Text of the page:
near the communion rail for the blessing and benediction. The donations made
up about one—fourth of the cost of the bell. Several fairs were given to pay
for the bell, which had cost $989.74. The freight was $133.17. This bell
weighed 900 pounds and with the mounting 1,000 pounds.
The following inscription is on the bottom around. A.D. 1920. In the middle
of the face the following verse is inscribed:
m’apple Louise (I am called Louise)
En branle je suis mise (In ringing I am placed)
Pour que priere on dise (For praying we say)
Ensemble dans l’eglise (Together in the church)
the middle of the other side the following verse is inscribed:
Votre amis je’serai (Your friend I will be)
Chretiens des 1e berceau (Christians from the cradle)
Pour vous je sonnerai (For you I will ring)
Jusqui a votre tombeau (until your death).
Benediction of this bell took place on Thursday, April 22, at 10.00 A.M. by
Bishop J. B. Jeanmard, assisted by and in the presence of a large number of
priests and parishioners. The godfather of the bell was C. D. Trahan, and
the godmother was Mrs. Jean Villien.
the early 20th century, it was almost “a tradition” that Catholic men did
not go to Mass. They brought their wives and children in buggies and stayed
outside to watch their horses and buggies and to gossip. When they did come
in, they stood in the back of
church through Mass. In his book One Mile an hour, Father Teurlings,
in his first years in Lafayette said, “Spiritually the church in this area
was decidedly immature.”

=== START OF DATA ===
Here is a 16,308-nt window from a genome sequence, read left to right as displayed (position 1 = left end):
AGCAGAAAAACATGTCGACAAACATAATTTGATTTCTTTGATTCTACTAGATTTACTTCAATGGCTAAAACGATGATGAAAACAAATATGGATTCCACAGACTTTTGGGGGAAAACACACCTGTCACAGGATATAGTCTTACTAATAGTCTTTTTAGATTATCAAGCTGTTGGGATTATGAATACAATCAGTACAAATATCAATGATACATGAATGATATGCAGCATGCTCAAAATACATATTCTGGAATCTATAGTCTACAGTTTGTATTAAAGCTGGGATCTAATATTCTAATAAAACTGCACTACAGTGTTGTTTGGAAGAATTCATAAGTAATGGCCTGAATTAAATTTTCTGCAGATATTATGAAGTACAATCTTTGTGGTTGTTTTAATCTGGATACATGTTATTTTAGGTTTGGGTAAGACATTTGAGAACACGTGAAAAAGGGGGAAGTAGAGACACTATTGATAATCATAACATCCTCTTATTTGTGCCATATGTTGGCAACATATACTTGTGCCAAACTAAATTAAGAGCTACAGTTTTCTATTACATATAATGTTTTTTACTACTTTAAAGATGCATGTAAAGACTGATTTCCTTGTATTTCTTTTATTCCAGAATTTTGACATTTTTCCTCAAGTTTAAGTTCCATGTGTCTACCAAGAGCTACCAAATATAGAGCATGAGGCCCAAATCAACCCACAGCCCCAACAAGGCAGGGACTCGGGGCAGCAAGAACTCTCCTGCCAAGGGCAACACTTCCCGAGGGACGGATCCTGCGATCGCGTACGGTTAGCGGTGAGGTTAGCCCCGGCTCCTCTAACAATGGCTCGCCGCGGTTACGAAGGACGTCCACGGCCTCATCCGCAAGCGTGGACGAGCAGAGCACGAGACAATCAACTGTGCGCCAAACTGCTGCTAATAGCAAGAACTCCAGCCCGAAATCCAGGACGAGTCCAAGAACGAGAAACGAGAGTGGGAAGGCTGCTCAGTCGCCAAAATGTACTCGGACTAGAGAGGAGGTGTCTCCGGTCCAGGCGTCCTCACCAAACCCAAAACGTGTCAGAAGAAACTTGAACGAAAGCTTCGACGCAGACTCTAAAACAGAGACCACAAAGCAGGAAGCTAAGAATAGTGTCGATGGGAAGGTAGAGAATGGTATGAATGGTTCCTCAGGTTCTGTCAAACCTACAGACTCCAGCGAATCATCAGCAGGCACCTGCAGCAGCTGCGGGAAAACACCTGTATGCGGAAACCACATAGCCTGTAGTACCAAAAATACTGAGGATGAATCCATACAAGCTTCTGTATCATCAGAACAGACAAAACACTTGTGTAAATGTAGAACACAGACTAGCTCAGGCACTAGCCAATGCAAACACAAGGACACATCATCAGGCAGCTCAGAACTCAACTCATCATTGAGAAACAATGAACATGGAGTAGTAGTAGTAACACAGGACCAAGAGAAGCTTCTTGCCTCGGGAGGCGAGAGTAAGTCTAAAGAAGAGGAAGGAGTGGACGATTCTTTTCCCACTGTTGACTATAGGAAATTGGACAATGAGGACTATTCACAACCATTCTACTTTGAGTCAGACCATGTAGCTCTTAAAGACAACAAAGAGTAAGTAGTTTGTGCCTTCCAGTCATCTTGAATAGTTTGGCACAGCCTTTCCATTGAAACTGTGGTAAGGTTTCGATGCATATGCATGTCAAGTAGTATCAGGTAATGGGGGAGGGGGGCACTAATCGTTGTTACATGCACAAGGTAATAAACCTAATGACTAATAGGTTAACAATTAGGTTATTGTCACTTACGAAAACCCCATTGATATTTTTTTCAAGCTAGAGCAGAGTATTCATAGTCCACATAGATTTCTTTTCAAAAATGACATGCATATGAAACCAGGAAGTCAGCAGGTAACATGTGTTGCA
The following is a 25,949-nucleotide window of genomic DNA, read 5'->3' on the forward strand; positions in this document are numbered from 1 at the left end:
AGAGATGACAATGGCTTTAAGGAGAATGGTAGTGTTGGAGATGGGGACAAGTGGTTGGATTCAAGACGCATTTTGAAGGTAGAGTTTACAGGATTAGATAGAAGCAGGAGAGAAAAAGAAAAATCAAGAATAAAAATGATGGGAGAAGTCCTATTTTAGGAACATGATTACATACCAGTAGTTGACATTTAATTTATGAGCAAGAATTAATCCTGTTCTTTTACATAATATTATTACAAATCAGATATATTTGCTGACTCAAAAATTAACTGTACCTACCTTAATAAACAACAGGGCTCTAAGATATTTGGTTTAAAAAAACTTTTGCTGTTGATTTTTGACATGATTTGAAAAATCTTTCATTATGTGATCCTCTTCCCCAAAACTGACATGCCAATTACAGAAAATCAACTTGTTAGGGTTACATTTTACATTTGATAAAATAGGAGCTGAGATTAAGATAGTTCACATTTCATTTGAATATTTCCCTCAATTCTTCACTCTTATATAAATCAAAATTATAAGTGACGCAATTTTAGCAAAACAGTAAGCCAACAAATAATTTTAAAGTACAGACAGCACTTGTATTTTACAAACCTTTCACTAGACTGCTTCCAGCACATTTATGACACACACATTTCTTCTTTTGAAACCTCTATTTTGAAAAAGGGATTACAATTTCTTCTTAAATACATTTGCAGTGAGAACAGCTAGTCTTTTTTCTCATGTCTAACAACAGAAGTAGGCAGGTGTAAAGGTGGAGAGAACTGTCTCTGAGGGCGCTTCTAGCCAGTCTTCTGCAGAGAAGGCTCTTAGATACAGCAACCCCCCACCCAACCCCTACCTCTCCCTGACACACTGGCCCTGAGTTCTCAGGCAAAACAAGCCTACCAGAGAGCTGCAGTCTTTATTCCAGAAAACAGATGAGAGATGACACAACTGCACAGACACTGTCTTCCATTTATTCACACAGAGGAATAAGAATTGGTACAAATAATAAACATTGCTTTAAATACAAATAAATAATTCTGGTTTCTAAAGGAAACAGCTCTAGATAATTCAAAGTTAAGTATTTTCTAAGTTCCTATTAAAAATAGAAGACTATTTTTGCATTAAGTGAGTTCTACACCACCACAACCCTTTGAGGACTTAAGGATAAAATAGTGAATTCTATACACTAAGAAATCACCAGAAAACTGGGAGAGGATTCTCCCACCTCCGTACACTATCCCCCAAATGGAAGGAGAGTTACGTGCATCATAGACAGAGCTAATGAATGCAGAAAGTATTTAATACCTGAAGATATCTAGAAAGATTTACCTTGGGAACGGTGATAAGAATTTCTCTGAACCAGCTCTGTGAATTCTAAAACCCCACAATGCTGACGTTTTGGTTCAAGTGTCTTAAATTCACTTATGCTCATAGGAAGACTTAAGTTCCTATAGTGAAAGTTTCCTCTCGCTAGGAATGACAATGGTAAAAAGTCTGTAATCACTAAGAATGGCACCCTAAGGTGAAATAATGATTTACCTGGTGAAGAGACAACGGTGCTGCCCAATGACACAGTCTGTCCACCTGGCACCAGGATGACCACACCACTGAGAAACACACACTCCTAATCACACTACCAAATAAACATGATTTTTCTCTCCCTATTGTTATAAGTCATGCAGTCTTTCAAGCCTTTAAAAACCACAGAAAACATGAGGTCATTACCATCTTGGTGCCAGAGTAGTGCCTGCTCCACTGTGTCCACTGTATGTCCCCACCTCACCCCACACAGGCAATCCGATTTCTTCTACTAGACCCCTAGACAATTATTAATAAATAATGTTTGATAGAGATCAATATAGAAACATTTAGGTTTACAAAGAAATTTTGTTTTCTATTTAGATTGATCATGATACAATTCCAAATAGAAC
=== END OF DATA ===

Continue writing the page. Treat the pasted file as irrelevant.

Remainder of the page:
Until the Diocese of Lafayette was established, the parish was under the
authority of the Archbishop of New Orleans. The Diocese of Lafayette was
established by Pope Benedict XV on January 1, 1918. The area, which included
thirteen civil parishes of Southwest Louisiana, had been part of the
Archdiocese of New Orleans.
Most Reverend Jules B. Jeanmard, D.D., a native son, was appointed the first
Bishop of Lafayette, July 18, 1918. He had been ordained on June 10, 1903,
for the Archdiocese and served as chancellor and secretary to Archbishop Blenk, Seventh Archbishop of the New Orleans Diocese (1906—1917). After the
death of the Archbishop, for thirteen months Jeanmard was administrator of
the Archdiocese until a new archbishop was appointed, lie was consecrated
bishop on December 8, the Feast of the Immaculate Conception, in New
Orleans. Elaborate preparations were made for his arrival and installation
in Lafayette on December 12, 1918, the Feast of Our Lady of Guadalupe.
On November 13, 1918, Bishop Jeanmard made the bishop’s regular visitation
and administered confirmation to a class of 150, of which 33 were black. He
noted the children showed improvement over the last class of two years ago. Some ladies were helping teach catechism and also helping maintain order in
the church. In a report on his visitation to be attached to the baptismal
registry as a permanent record, Bishop Jeanmard made the following
1. Two Masses should be said on Sunday;
2. Children’s confessions should be heard on Ember days for those who